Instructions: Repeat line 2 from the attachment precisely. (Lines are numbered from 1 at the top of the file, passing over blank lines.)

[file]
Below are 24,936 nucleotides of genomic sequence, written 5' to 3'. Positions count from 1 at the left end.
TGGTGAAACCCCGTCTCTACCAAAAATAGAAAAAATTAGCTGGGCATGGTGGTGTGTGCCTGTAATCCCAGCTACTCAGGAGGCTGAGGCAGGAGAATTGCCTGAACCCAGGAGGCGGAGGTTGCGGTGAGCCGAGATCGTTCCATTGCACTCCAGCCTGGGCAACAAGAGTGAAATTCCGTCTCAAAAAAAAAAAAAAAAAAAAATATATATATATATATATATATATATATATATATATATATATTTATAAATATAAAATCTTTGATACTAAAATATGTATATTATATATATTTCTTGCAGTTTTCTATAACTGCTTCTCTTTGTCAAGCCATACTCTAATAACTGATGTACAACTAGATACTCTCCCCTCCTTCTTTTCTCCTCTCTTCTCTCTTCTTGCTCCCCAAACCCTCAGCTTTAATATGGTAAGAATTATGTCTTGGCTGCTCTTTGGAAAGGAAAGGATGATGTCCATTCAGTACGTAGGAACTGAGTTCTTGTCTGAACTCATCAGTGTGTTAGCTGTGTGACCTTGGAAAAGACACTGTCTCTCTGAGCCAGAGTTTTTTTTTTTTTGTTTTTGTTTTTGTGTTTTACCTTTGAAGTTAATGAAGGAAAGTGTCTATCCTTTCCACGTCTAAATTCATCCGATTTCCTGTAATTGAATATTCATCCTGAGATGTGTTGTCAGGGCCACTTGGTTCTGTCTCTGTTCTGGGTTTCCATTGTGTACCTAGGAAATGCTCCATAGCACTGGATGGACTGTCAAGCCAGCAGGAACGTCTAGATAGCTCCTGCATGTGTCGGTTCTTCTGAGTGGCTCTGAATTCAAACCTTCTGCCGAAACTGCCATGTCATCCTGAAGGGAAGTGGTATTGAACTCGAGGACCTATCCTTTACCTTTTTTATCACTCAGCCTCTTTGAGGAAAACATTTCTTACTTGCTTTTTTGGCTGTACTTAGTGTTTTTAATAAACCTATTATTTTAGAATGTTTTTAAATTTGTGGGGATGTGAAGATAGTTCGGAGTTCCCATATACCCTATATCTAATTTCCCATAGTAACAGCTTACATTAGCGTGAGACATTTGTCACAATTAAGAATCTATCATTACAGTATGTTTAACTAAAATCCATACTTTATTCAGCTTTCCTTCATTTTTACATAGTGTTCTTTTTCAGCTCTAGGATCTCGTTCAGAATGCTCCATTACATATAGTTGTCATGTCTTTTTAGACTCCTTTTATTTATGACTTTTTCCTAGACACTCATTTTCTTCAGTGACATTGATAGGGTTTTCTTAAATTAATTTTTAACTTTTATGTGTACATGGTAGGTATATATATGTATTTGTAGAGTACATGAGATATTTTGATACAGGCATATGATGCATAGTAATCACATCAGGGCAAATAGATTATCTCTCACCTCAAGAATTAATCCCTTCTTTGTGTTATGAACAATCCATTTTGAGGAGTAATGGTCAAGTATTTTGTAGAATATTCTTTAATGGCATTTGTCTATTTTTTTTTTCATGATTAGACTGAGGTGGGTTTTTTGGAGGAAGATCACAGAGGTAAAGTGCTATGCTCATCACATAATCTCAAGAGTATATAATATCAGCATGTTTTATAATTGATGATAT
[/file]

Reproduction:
TGGTGAAACCCCGTCTCTACCAAAAATAGAAAAAATTAGCTGGGCATGGTGGTGTGTGCCTGTAATCCCAGCTACTCAGGAGGCTGAGGCAGGAGAATTGCCTGAACCCAGGAGGCGGAGGTTGCGGTGAGCCGAGATCGTTCCATTGCACTCCAGCCTGGGCAACAAGAGTGAAATTCCGTCTCAAAAAAAAAAAAAAAAAAAAATATATATATATATATATATATATATATATATATATATATATTTATAAATATAAAATCTTTGATACTAAAATATGTATATTATATATATTTCTTGCAGTTTTCTATAACTGCTTCTCTTTGTCAAGCCATACTCTAATAACTGATGTACAACTAGATACTCTCCCCTCCTTCTTTTCTCCTCTCTTCTCTCTTCTTGCTCCCCAAACCCTCAGCTTTAATATGGTAAGAATTATGTCTTGGCTGCTCTTTGGAAAGGAAAGGATGATGTCCATTCAGTACGTAGGAACTGAGTTCTTGTCTGAACTCATCAGTGTGTTAGCTGTGTGACCTTGGAAAAGACACTGTCTCTCTGAGCCAGAGTTTTTTTTTTTTTGTTTTTGTTTTTGTGTTTTACCTTTGAAGTTAATGAAGGAAAGTGTCTATCCTTTCCACGTCTAAATTCATCCGATTTCCTGTAATTGAATATTCATCCTGAGATGTGTTGTCAGGGCCACTTGGTTCTGTCTCTGTTCTGGGTTTCCATTGTGTACCTAGGAAATGCTCCATAGCACTGGATGGACTGTCAAGCCAGCAGGAACGTCTAGATAGCTCCTGCATGTGTCGGTTCTTCTGAGTGGCTCTGAATTCAAACCTTCTGCCGAAACTGCCATGTCATCCTGAAGGGAAGTGGTATTGAACTCGAGGACCTATCCTTTACCTTTTTTATCACTCAGCCTCTTTGAGGAAAACATTTCTTACTTGCTTTTTTGGCTGTACTTAGTGTTTTTAATAAACCTATTATTTTAGAATGTTTTTAAATTTGTGGGGATGTGAAGATAGTTCGGAGTTCCCATATACCCTATATCTAATTTCCCATAGTAACAGCTTACATTAGCGTGAGACATTTGTCACAATTAAGAATCTATCATTACAGTATGTTTAACTAAAATCCATACTTTATTCAGCTTTCCTTCATTTTTACATAGTGTTCTTTTTCAGCTCTAGGATCTCGTTCAGAATGCTCCATTACATATAGTTGTCATGTCTTTTTAGACTCCTTTTATTTATGACTTTTTCCTAGACACTCATTTTCTTCAGTGACATTGATAGGGTTTTCTTAAATTAATTTTTAACTTTTATGTGTACATGGTAGGTATATATATGTATTTGTAGAGTACATGAGATATTTTGATACAGGCATATGATGCATAGTAATCACATCAGGGCAAATAGATTATCTCTCACCTCAAGAATTAATCCCTTCTTTGTGTTATGAACAATCCATTTTGAGGAGTAATGGTCAAGTATTTTGTAGAATATTCTTTAATGGCATTTGTCTATTTTTTTTTTCATGATTAGACTGAGGTGGGTTTTTTGGAGGAAGATCACAGAGGTAAAGTGCTATGCTCATCACATAATCTCAAGAGTATATAATATCAGCATGTTTTATAATTGATGATAT